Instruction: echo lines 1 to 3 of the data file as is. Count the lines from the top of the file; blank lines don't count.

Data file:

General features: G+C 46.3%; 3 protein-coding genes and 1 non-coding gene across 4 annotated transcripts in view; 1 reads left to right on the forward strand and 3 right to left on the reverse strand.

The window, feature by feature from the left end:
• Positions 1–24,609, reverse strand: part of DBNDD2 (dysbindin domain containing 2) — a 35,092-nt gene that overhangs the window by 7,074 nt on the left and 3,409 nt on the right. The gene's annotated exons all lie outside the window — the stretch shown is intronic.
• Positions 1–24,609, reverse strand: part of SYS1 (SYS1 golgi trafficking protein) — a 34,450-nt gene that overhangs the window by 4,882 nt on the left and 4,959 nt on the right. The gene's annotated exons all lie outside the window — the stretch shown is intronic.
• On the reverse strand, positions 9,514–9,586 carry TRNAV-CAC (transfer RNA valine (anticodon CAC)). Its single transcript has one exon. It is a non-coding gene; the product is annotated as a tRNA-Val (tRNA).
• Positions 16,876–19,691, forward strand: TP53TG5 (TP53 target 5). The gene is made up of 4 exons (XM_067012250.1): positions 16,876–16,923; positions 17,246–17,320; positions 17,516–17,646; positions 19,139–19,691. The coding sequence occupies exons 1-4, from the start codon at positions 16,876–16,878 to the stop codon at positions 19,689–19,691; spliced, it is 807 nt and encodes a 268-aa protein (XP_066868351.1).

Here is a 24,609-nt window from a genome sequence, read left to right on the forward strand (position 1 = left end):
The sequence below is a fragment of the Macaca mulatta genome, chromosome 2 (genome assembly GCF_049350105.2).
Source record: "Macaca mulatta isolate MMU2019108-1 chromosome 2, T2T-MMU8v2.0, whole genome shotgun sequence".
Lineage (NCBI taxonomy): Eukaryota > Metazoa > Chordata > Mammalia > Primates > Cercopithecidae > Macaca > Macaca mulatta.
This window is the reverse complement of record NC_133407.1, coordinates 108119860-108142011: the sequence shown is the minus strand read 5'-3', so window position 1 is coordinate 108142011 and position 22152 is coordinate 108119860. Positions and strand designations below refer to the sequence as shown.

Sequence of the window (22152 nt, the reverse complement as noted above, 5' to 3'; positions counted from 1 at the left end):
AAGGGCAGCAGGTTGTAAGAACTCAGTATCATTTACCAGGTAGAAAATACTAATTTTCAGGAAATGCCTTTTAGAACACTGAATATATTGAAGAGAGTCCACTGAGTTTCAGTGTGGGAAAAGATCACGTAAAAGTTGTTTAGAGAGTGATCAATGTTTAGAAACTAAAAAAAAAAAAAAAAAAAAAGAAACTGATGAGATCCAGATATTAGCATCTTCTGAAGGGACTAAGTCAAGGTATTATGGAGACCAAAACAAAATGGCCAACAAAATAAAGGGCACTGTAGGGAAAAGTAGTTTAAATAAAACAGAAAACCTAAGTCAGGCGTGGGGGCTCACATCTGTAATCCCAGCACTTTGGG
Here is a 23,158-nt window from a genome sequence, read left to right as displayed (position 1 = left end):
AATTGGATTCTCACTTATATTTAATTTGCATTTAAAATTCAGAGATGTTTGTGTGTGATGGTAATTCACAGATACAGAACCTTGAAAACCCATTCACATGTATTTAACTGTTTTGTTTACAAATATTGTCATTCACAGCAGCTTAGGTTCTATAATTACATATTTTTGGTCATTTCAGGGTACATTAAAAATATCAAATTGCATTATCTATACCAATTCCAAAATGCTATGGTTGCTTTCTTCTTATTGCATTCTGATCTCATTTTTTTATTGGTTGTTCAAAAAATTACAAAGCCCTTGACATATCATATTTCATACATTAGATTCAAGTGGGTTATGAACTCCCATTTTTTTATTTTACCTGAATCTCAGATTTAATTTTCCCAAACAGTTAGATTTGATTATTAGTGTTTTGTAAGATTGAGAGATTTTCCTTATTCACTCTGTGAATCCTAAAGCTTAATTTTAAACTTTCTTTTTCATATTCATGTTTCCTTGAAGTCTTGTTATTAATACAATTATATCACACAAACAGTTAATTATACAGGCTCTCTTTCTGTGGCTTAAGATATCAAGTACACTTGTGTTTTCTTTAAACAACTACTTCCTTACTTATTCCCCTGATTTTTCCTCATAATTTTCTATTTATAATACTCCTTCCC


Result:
General features: G+C 46.3%; 3 protein-coding genes and 1 non-coding gene across 4 annotated transcripts in view; 1 reads left to right on the forward strand and 3 right to left on the reverse strand.

The window, feature by feature from the left end:
• Positions 1–24,609, reverse strand: part of DBNDD2 (dysbindin domain containing 2) — a 35,092-nt gene that overhangs the window by 7,074 nt on the left and 3,409 nt on the right. The gene's annotated exons all lie outside the window — the stretch shown is intronic.